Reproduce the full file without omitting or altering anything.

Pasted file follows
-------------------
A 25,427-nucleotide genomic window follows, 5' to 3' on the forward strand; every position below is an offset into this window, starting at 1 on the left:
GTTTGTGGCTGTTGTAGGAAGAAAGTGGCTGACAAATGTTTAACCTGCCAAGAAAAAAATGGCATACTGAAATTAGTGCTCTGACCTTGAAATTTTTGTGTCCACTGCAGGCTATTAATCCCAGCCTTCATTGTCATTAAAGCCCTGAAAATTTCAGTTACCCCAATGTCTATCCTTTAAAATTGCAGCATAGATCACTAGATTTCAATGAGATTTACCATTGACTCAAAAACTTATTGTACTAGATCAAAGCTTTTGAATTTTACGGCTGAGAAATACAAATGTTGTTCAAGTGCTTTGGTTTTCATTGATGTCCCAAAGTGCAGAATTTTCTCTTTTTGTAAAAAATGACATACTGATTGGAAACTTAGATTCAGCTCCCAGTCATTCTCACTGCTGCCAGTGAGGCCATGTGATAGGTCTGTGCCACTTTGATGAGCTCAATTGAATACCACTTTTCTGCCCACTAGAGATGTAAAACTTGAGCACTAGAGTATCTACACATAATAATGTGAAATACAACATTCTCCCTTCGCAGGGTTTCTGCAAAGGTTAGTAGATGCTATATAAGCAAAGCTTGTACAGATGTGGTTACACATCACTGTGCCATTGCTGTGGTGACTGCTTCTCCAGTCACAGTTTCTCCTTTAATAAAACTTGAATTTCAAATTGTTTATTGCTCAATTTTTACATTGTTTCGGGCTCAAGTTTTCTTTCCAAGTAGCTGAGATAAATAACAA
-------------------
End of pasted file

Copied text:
A 25,427-nucleotide genomic window follows, 5' to 3' on the forward strand; every position below is an offset into this window, starting at 1 on the left:
GTTTGTGGCTGTTGTAGGAAGAAAGTGGCTGACAAATGTTTAACCTGCCAAGAAAAAAATGGCATACTGAAATTAGTGCTCTGACCTTGAAATTTTTGTGTCCACTGCAGGCTATTAATCCCAGCCTTCATTGTCATTAAAGCCCTGAAAATTTCAGTTACCCCAATGTCTATCCTTTAAAATTGCAGCATAGATCACTAGATTTCAATGAGATTTACCATTGACTCAAAAACTTATTGTACTAGATCAAAGCTTTTGAATTTTACGGCTGAGAAATACAAATGTTGTTCAAGTGCTTTGGTTTTCATTGATGTCCCAAAGTGCAGAATTTTCTCTTTTTGTAAAAAATGACATACTGATTGGAAACTTAGATTCAGCTCCCAGTCATTCTCACTGCTGCCAGTGAGGCCATGTGATAGGTCTGTGCCACTTTGATGAGCTCAATTGAATACCACTTTTCTGCCCACTAGAGATGTAAAACTTGAGCACTAGAGTATCTACACATAATAATGTGAAATACAACATTCTCCCTTCGCAGGGTTTCTGCAAAGGTTAGTAGATGCTATATAAGCAAAGCTTGTACAGATGTGGTTACACATCACTGTGCCATTGCTGTGGTGACTGCTTCTCCAGTCACAGTTTCTCCTTTAATAAAACTTGAATTTCAAATTGTTTATTGCTCAATTTTTACATTGTTTCGGGCTCAAGTTTTCTTTCCAAGTAGCTGAGATAAATAACAA